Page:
When winter is upon us, porridge almost becomes a breakfast staple. Porridge really is a perfect breakfast option, and are low FODMAP. In their natural form, oats do not contain gluten. However, oats may become contaminated with gluten during processing, and therefore should be avoided by those with coeliac disease or gluten-intolerance.
Which type of oats are best?
When choosing your oats at the supermarket, the best choice is rolled oats. This is because they are low FODMAP, and have a lower GI – so break down more slowly. This provides a longer release of energy and is more gentle on our stomach.
Quick oats on the other hand are considered moderately high in FODMAPs per ½ cup serve. They are broken down much quicker, so have a higher GI value and are more likely to trigger IBS symptoms. Quick oats are low FODMAP at ¼ cup serve, so can be eaten in small amounts if time is an issue.
Rolled oats do take twice as long to cook, but in the microwave this is 4 minutes versus the 2 minutes for quick oats. So ultimately, the extra 2 minutes is worth the added benefits of rolled oats.
Why is porridge a good breakfast option?
Well firstly, oats are a good source of soluble fibre, meaning they keep us fuller for longer (and therefore help curb those mid-morning sugar cravings). Soluble fibre can also help with management of IBS symptoms, maintain healthy bowels, and help lower cholesterol. Since rolled oats are a good source of low GI carbohydrate, they provide a slower more sustained energy release to fuel our busy morning.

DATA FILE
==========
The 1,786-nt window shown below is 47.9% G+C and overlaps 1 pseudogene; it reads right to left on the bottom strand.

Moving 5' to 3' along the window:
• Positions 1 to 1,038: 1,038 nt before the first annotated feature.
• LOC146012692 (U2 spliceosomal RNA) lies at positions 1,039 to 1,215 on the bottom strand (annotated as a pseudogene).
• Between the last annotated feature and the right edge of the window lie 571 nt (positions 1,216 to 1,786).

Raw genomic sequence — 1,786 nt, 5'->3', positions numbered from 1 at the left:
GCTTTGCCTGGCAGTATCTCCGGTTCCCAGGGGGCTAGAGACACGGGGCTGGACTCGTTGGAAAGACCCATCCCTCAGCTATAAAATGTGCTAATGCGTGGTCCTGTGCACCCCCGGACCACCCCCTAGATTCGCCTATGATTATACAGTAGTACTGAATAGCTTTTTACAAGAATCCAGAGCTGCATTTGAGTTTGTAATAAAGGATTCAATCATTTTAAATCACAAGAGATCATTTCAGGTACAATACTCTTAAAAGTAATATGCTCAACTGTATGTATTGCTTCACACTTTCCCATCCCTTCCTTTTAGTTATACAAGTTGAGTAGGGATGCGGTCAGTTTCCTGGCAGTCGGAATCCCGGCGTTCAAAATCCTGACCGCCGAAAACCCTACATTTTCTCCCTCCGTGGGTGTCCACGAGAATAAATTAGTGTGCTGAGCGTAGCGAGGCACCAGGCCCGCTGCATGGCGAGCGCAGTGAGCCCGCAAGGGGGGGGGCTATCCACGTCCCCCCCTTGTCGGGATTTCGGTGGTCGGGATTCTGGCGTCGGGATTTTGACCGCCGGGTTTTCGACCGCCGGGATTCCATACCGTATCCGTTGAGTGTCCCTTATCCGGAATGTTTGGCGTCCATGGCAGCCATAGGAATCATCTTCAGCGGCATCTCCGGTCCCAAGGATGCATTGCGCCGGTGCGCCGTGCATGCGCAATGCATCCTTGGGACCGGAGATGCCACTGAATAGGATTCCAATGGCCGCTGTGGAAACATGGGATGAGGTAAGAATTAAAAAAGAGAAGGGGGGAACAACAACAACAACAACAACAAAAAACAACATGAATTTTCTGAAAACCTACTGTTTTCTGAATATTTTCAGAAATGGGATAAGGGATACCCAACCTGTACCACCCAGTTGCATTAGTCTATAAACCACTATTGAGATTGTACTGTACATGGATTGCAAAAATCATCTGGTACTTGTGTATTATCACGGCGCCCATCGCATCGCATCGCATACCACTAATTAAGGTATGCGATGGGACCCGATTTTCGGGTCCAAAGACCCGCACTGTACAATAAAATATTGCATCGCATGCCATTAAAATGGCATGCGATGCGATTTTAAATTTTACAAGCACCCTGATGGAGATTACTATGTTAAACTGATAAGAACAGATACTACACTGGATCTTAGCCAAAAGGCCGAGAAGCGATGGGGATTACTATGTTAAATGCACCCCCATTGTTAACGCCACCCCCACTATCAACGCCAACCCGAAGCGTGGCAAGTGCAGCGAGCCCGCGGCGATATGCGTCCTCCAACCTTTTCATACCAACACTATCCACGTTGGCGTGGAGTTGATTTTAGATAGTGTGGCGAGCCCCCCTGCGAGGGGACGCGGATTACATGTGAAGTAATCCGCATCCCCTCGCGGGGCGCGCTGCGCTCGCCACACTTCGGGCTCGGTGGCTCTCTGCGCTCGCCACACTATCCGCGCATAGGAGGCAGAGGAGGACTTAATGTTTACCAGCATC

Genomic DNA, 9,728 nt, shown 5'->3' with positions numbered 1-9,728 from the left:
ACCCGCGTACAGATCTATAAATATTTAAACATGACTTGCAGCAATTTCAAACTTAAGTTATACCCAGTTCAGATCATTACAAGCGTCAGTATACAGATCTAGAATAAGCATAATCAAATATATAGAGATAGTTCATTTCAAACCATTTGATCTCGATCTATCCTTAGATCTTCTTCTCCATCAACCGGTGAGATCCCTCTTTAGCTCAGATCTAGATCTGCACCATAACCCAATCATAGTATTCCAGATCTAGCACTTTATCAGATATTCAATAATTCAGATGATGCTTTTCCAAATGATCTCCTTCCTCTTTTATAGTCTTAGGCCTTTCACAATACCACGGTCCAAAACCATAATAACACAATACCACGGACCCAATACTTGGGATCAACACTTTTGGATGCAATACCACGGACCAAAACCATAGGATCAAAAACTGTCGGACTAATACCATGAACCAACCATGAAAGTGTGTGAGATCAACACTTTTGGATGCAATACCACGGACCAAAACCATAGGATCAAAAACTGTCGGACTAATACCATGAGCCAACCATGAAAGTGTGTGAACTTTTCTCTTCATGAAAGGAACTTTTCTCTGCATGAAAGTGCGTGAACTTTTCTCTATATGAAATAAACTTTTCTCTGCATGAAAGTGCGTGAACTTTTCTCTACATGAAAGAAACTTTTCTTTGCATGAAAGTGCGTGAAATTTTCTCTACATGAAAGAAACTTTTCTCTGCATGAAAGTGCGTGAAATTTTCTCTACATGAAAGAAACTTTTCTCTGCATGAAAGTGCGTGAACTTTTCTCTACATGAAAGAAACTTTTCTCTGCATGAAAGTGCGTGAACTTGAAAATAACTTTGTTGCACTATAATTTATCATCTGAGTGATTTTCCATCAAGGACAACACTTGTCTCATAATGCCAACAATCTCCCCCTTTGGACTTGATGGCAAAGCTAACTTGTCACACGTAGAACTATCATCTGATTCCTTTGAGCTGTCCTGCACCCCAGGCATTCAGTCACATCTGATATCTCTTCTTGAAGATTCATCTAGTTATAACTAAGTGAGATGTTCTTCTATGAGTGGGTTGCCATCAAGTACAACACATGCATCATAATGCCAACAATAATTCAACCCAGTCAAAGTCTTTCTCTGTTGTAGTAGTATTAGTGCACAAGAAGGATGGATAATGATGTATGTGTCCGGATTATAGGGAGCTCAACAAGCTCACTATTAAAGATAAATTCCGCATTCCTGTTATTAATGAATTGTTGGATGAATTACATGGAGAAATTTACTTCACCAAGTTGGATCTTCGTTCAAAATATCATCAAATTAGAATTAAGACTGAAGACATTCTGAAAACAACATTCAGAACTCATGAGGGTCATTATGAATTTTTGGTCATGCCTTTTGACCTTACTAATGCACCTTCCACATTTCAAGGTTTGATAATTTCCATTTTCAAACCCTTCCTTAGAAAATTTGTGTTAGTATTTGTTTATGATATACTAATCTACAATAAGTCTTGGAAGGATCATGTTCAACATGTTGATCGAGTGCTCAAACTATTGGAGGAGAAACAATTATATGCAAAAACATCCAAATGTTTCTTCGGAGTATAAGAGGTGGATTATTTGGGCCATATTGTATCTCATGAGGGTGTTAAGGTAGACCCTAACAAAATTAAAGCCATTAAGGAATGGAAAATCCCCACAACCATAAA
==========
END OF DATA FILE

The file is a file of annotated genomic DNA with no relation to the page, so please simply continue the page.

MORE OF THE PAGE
Oats are super cheap, low FODMAP and very versatile. But what ultimately determines how nutritious and delicious porridge is, is what you add-in. Here are a few of our low FODMAP favourites!
How to improve your porridge
For a bit more flavour:
- Ground cinnamon
- Maple syrup
- Vanilla essence
To boost the fibre content:
- Chia seeds, flax seeds and LSA (linseed, sunflower seed, almond mix).
- Fruit: raspberries, blueberries, strawberries, banana and passionfruit
- Nuts/nut butter: macadamias, <10 almonds, <10 hazelnuts, coconut (< ½ cup), peanuts/peanut butter, pecans, and walnuts.
- Dried cranberries (1 tbsp).
For some extra protein:
- Milk – almond, soy, or lactose-free (depending on your preference).
- Lactose-free yoghurt
- Nuts and seeds (see above)
- Protein powder – add after cooking porridge. Either add a sprinkle of dry powder or mix 1-2tbsp with a dash of water to make a smooth topping.
5 winning porridge combos
- Peanut butter and banana
- Banana and cinnamon
- Raspberry, coconut, vanilla and chia
- Maple and macadamia, walnut or pecan
- Vanilla, cranberry and macadamia
Need help with the low FODMAP diet? Our FREE dietitian developed program will guide you through it, step-by-step. Includes a low FODMAP food guide. Sign up now.
If you are experiencing gut symptoms and have not been recommended a low FODMAP diet by a health professional, get started with the manage your gut symptoms program.
Reviewed by the healthylife Advisory Board March 2022